Close Encounter of Mahjong
China, 2011, colour, 16:9, 75 mins.
Director: Li Minghang 李明航.
Black comedy centred on a majiang game in a small flat is an entertaining indie debut.
A flat, somewhere in northern China, the present day. Five people are sitting round a table playing mahjong one hot summer afternoon: pipe-smoking Liu (Zheng Yaodong), the owner of the flat; bald Yan (Chen Wei), a superstitious gambler; Mo (Yuan Zifu), a health-products salesman; and Cindy (Tang Ke), who is playing alongside a westerner (Adam Palin) who’s funding her. Liu is worried by something he’s hidden under the sofa – the blood-stained body of his nagging wife (Yao Xingzhu). Liu and Cindy, who are actually husband-and-wife, are running a secret scam. And Mo, who needs to sell RMB400 more of his products today to get a promotion to manager, guesses what they are up to. Yan’s “luck” runs fine until 17:00, at which time a fortune-teller has told him things will start to go wrong.
Originally developed as a 2008 short with a mostly different cast, Close Encounter of Mahjong 麻局 is an impressive calling-card by Beijing-based writer-producer-director Li Minghang 李明航, a graduate of California State University Fullerton, that doesn’t go down the usual Mainland indie route of grungy/arty cinema showing his country’s bleaker side. For his first feature Li has set himself the hardest task: a black comedy, almost entirely set in a small flat and around a majiang table, that’s driven by dialogue and situational humour, and shot on a tiny budget. The small miracle is that, apart from a slight dip halfway through when the film starts to repeat itself, he pretty much succeeds. And the black comedy, peppered with plot reversals, also works.
Decked out with a Beijing Opera-like music track of string and percussive riffs which succinctly build atmosphere, the film starts when the game is already in progress, and in its dense first five minutes sketches everything the viewer needs to know about the characters and set-up: the nervous owner of the flat, the body under the sofa, the scam between two members of the group, and the hairline fractures which are soon to become major chasms. Using brief B&W flashbacks, breaks in the game to take the action away from the table, and editing and camerawork which is both precise and (for a no-budget production) quite elaborate, Li shows he has a potential talent for both audience-friendly work and something bigger.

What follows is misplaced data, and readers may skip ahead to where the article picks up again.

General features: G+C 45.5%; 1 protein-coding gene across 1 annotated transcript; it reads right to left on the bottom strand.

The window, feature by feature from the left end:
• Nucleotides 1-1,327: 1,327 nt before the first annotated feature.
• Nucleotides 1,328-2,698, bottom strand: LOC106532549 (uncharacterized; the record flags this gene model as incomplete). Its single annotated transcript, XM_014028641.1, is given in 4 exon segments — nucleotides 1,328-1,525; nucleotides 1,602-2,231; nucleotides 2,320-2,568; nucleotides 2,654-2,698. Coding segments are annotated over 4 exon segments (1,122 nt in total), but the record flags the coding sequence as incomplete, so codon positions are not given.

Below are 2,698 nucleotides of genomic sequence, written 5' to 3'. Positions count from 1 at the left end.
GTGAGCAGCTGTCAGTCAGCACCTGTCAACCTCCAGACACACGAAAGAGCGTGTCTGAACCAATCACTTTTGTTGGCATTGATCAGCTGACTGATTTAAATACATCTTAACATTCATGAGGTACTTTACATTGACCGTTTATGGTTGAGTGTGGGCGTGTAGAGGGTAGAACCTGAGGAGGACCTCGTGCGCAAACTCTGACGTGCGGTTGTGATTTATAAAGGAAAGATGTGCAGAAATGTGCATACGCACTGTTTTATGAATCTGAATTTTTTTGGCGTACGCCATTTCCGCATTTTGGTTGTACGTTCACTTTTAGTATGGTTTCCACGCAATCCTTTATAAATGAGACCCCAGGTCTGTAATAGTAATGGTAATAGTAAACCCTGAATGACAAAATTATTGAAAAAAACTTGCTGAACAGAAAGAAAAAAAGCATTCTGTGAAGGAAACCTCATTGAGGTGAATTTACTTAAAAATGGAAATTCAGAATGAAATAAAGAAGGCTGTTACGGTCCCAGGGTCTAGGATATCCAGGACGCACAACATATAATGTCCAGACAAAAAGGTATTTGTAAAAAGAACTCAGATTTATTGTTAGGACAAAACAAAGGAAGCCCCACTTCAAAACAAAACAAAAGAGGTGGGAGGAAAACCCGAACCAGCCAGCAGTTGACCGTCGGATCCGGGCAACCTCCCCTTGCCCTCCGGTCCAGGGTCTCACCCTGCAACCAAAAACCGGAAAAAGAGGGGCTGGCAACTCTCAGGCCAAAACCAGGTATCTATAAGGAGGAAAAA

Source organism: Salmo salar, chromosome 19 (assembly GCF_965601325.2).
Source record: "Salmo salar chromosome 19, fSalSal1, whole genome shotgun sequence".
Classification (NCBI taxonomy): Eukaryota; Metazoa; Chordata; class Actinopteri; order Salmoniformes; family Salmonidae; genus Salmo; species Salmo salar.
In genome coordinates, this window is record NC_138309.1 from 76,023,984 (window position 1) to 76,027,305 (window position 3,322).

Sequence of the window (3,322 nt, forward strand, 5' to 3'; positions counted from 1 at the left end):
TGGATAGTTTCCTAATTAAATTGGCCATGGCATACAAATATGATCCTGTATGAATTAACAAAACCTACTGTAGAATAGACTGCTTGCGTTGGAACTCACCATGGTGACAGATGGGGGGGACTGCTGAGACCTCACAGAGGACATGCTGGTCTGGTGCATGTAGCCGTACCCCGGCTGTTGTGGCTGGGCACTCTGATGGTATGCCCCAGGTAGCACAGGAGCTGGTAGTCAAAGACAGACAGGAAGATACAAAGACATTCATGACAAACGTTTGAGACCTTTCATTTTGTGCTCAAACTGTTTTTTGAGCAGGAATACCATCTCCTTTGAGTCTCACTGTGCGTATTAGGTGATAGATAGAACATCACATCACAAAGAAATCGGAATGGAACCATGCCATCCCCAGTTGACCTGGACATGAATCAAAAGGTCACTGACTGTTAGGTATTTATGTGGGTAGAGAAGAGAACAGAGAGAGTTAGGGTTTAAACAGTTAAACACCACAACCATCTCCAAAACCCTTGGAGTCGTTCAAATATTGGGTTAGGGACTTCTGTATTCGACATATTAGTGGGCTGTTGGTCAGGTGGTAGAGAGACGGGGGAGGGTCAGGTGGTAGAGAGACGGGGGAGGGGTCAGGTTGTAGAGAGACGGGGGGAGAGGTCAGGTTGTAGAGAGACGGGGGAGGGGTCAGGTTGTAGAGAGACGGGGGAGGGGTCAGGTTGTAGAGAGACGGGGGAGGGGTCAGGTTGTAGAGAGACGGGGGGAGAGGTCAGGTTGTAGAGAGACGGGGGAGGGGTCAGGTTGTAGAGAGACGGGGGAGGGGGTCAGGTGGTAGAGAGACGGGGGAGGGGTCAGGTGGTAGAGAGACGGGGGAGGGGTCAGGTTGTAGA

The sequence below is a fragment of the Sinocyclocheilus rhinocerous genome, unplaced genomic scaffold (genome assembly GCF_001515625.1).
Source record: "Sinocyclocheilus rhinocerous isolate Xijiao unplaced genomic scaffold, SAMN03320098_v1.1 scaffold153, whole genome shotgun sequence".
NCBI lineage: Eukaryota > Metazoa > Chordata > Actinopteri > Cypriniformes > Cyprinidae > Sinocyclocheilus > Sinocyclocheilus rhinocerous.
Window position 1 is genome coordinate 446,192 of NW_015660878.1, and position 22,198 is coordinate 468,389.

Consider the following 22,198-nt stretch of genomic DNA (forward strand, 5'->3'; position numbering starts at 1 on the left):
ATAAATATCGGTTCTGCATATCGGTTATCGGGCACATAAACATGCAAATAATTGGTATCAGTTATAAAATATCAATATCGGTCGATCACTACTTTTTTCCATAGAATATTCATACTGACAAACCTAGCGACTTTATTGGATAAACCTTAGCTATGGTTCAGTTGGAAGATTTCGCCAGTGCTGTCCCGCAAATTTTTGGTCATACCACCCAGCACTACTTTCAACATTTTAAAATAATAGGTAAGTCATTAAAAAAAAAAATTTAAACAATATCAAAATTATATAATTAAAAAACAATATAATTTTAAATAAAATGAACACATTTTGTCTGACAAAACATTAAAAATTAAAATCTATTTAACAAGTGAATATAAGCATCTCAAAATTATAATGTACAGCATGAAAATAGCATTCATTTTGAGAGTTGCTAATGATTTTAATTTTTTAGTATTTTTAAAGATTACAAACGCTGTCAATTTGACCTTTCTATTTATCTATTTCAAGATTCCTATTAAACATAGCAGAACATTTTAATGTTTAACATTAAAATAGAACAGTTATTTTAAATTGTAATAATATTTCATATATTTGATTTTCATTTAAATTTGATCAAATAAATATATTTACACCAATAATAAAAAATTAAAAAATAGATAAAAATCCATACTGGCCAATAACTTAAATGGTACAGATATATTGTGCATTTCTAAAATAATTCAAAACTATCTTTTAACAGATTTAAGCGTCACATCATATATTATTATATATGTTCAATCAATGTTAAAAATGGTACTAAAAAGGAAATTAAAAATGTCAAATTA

Apart from the role of the foreigner, who’s mostly limited to saying “What’s going on?”, characters are well-drawn, with especially good playing by TV actor Chen Wei 陈威 (who also co-produced) as a gambler who’s superstitious over colours and by Tang Ke 唐可 as his hard-arsed, sexy wife who’s having second thoughts about their operation scamming foreigners. Use of sound is well thought-out, and DV photography by Mao Ming 毛明 makes good use of the claustrophobic setting.
[The Chinese title was later changed to 局中局 for Mainland release.]
Presented by Beijing Limai Group (CN). Produced by Hefu Enterprise Group (CN).
Script: Li Minghang. Photography: Mao Ming. Editing: Li Minghang. Music: Niu Ben. Music design: Li Minghang. Art direction: Ying Zi. Sound: Li Zhe, Niu Ben, Xu Qingtao.
Cast: Chen Wei (Yan), Tang Ke (Cindy), Zheng Yaodong (Liu), Yuan Zifu (Mo), Adam Palin (westerner), Yin Haiyan (Shanshan, the maid), Yao Xingzhu (Liu’s wife), Chen Linfeng, Zhai Jianguo, Li Zichao, Li Minghang (players in flashbacks).
Premiere: Indie Spirit Film Festival, Colorado Springs, US, 16 Apr 2011.
Release: China, 17 Aug 2015.
(Review originally published on Film Business Asia, 20 Jul 2011.)